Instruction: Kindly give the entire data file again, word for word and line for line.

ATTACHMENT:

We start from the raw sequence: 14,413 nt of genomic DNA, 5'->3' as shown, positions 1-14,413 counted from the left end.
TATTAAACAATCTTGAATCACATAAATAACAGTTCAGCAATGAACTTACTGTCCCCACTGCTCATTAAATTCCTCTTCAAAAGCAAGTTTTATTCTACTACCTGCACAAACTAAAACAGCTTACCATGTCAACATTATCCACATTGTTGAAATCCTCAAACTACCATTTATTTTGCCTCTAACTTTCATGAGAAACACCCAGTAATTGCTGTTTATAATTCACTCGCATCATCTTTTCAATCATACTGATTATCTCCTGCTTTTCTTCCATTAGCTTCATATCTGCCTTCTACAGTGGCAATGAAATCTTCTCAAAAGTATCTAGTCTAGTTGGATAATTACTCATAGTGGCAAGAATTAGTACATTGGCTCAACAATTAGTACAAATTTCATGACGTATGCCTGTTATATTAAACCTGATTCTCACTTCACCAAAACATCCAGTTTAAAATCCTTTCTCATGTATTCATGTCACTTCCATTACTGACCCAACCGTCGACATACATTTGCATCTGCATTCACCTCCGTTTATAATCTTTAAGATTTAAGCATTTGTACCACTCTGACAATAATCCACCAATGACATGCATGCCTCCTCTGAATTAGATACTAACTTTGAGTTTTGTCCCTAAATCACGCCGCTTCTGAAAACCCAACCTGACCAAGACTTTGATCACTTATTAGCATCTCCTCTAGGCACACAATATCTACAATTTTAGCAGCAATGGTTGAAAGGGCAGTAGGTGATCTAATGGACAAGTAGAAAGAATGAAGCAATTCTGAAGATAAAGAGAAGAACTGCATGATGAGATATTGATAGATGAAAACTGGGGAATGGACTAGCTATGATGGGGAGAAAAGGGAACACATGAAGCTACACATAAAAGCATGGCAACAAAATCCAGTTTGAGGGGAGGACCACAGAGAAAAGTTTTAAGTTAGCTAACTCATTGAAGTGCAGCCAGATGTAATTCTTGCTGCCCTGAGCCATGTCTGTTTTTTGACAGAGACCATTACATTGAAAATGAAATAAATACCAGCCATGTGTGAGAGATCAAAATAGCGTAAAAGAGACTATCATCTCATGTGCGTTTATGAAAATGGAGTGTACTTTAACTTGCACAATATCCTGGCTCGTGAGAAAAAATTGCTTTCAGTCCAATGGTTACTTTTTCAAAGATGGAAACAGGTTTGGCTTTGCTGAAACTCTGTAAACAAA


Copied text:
We start from the raw sequence: 14,413 nt of genomic DNA, 5'->3' as shown, positions 1-14,413 counted from the left end.
TATTAAACAATCTTGAATCACATAAATAACAGTTCAGCAATGAACTTACTGTCCCCACTGCTCATTAAATTCCTCTTCAAAAGCAAGTTTTATTCTACTACCTGCACAAACTAAAACAGCTTACCATGTCAACATTATCCACATTGTTGAAATCCTCAAACTACCATTTATTTTGCCTCTAACTTTCATGAGAAACACCCAGTAATTGCTGTTTATAATTCACTCGCATCATCTTTTCAATCATACTGATTATCTCCTGCTTTTCTTCCATTAGCTTCATATCTGCCTTCTACAGTGGCAATGAAATCTTCTCAAAAGTATCTAGTCTAGTTGGATAATTACTCATAGTGGCAAGAATTAGTACATTGGCTCAACAATTAGTACAAATTTCATGACGTATGCCTGTTATATTAAACCTGATTCTCACTTCACCAAAACATCCAGTTTAAAATCCTTTCTCATGTATTCATGTCACTTCCATTACTGACCCAACCGTCGACATACATTTGCATCTGCATTCACCTCCGTTTATAATCTTTAAGATTTAAGCATTTGTACCACTCTGACAATAATCCACCAATGACATGCATGCCTCCTCTGAATTAGATACTAACTTTGAGTTTTGTCCCTAAATCACGCCGCTTCTGAAAACCCAACCTGACCAAGACTTTGATCACTTATTAGCATCTCCTCTAGGCACACAATATCTACAATTTTAGCAGCAATGGTTGAAAGGGCAGTAGGTGATCTAATGGACAAGTAGAAAGAATGAAGCAATTCTGAAGATAAAGAGAAGAACTGCATGATGAGATATTGATAGATGAAAACTGGGGAATGGACTAGCTATGATGGGGAGAAAAGGGAACACATGAAGCTACACATAAAAGCATGGCAACAAAATCCAGTTTGAGGGGAGGACCACAGAGAAAAGTTTTAAGTTAGCTAACTCATTGAAGTGCAGCCAGATGTAATTCTTGCTGCCCTGAGCCATGTCTGTTTTTTGACAGAGACCATTACATTGAAAATGAAATAAATACCAGCCATGTGTGAGAGATCAAAATAGCGTAAAAGAGACTATCATCTCATGTGCGTTTATGAAAATGGAGTGTACTTTAACTTGCACAATATCCTGGCTCGTGAGAAAAAATTGCTTTCAGTCCAATGGTTACTTTTTCAAAGATGGAAACAGGTTTGGCTTTGCTGAAACTCTGTAAACAAA